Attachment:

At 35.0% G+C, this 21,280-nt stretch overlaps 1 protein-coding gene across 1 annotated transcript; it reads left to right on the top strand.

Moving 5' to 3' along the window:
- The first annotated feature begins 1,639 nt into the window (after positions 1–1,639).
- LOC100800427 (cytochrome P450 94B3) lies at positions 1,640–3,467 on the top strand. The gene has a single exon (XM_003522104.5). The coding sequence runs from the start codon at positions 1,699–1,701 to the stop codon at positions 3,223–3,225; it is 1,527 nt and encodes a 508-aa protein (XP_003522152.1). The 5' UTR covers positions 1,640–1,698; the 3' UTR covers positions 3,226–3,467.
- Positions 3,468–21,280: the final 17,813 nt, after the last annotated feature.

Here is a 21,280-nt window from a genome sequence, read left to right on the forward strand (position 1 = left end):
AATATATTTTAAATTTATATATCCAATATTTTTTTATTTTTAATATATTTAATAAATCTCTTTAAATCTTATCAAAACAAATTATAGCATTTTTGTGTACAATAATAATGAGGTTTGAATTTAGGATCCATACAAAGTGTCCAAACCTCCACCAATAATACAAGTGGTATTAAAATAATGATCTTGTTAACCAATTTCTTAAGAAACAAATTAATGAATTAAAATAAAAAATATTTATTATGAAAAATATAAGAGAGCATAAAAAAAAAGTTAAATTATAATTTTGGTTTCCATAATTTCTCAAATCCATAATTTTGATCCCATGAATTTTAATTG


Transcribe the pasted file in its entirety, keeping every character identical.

At 35.0% G+C, this 21,280-nt stretch overlaps 1 protein-coding gene across 1 annotated transcript; it reads left to right on the top strand.

Moving 5' to 3' along the window:
- The first annotated feature begins 1,639 nt into the window (after positions 1–1,639).
- LOC100800427 (cytochrome P450 94B3) lies at positions 1,640–3,467 on the top strand. The gene has a single exon (XM_003522104.5). The coding sequence runs from the start codon at positions 1,699–1,701 to the stop codon at positions 3,223–3,225; it is 1,527 nt and encodes a 508-aa protein (XP_003522152.1). The 5' UTR covers positions 1,640–1,698; the 3' UTR covers positions 3,226–3,467.
- Positions 3,468–21,280: the final 17,813 nt, after the last annotated feature.

Here is a 21,280-nt window from a genome sequence, read left to right on the forward strand (position 1 = left end):
AATATATTTTAAATTTATATATCCAATATTTTTTTATTTTTAATATATTTAATAAATCTCTTTAAATCTTATCAAAACAAATTATAGCATTTTTGTGTACAATAATAATGAGGTTTGAATTTAGGATCCATACAAAGTGTCCAAACCTCCACCAATAATACAAGTGGTATTAAAATAATGATCTTGTTAACCAATTTCTTAAGAAACAAATTAATGAATTAAAATAAAAAATATTTATTATGAAAAATATAAGAGAGCATAAAAAAAAAGTTAAATTATAATTTTGGTTTCCATAATTTCTCAAATCCATAATTTTGATCCCATGAATTTTAATTG